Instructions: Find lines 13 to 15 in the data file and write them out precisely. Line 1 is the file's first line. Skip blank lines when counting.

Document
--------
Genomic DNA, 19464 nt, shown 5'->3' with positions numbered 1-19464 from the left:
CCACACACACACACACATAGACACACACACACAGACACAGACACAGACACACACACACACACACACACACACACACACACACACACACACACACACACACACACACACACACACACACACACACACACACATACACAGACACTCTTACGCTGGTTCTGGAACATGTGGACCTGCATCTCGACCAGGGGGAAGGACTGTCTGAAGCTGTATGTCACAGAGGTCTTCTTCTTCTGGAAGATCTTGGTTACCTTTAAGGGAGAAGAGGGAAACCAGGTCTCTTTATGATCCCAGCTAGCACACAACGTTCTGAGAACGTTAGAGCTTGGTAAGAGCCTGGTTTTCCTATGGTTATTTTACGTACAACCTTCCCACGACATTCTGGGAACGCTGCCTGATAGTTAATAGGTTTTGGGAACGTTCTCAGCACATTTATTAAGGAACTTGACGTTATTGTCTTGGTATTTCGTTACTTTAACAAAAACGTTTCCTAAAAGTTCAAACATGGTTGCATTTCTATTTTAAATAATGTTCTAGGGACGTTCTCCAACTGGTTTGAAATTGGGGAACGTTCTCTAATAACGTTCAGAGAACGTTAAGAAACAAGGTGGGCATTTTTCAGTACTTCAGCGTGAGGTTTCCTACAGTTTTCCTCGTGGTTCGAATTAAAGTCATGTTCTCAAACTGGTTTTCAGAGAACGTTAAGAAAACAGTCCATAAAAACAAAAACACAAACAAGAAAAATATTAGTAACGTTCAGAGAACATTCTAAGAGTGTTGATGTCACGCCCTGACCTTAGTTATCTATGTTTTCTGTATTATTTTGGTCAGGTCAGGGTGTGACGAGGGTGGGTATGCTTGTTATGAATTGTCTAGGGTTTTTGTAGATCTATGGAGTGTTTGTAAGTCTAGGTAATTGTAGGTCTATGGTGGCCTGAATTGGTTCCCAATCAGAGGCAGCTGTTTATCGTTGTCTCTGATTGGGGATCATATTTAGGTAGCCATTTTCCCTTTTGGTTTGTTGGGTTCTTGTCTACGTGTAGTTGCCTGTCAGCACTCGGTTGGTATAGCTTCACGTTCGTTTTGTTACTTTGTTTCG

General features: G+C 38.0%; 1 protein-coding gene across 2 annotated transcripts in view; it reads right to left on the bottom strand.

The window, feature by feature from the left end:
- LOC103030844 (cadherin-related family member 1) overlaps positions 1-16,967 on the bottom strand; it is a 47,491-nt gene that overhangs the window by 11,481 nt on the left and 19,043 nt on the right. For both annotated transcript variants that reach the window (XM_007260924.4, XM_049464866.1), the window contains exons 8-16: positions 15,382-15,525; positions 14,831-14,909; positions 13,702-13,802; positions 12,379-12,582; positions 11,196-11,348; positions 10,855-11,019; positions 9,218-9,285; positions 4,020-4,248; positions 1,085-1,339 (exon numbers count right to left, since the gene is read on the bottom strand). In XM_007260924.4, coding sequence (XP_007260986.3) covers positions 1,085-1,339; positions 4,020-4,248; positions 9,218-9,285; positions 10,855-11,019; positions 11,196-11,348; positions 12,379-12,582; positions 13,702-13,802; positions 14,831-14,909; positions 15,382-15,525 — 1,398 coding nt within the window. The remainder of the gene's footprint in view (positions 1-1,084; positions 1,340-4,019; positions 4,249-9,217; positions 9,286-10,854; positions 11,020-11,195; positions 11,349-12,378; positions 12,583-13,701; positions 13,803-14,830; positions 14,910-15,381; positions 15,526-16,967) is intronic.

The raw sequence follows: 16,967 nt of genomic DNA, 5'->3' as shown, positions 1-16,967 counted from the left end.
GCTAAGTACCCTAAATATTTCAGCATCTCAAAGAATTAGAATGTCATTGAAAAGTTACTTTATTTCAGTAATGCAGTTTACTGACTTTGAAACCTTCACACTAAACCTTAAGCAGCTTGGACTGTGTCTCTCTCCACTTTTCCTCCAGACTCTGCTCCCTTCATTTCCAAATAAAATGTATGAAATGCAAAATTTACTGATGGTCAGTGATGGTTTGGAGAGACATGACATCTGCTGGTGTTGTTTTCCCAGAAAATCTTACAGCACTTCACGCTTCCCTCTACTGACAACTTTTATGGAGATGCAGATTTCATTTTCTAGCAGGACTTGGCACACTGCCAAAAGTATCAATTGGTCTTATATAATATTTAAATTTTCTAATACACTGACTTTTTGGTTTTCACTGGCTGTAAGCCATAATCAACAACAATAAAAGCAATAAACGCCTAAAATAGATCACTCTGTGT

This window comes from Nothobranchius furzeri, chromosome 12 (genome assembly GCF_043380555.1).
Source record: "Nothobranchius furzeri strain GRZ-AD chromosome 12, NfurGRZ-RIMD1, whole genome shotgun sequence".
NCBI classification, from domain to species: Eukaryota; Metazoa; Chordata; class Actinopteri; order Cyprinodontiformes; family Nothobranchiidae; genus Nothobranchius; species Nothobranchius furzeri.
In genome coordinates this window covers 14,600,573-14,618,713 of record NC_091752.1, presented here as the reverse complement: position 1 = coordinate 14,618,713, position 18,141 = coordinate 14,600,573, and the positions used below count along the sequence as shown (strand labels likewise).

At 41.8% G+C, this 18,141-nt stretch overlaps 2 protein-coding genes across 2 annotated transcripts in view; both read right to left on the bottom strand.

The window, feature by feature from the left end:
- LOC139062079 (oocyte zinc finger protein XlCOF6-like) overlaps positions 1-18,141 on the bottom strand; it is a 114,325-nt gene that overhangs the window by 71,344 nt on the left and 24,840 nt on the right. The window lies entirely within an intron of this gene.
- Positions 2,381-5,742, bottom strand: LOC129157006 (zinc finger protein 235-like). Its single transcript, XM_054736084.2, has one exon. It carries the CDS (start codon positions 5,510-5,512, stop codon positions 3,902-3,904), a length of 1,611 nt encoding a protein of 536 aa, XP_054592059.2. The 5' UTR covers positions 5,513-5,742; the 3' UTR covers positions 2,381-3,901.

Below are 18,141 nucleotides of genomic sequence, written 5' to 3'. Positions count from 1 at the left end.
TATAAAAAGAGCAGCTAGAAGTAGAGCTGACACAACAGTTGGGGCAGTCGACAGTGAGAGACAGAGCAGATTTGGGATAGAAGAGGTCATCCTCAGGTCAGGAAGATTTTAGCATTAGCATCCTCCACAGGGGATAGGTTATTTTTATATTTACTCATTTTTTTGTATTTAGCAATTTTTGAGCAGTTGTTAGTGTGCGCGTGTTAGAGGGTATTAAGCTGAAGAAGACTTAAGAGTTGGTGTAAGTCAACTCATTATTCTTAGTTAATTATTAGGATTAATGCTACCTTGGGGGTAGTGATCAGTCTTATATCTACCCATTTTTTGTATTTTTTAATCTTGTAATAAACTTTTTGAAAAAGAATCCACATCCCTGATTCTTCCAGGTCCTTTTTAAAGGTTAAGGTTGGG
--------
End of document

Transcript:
The window, feature by feature from the left end:
- LOC139062079 (oocyte zinc finger protein XlCOF6-like) overlaps positions 1-18,141 on the bottom strand; it is a 114,325-nt gene that overhangs the window by 71,344 nt on the left and 24,840 nt on the right. The window lies entirely within an intron of this gene.
- Positions 2,381-5,742, bottom strand: LOC129157006 (zinc finger protein 235-like). Its single transcript, XM_054736084.2, has one exon. It carries the CDS (start codon positions 5,510-5,512, stop codon positions 3,902-3,904), a length of 1,611 nt encoding a protein of 536 aa, XP_054592059.2. The 5' UTR covers positions 5,513-5,742; the 3' UTR covers positions 2,381-3,901.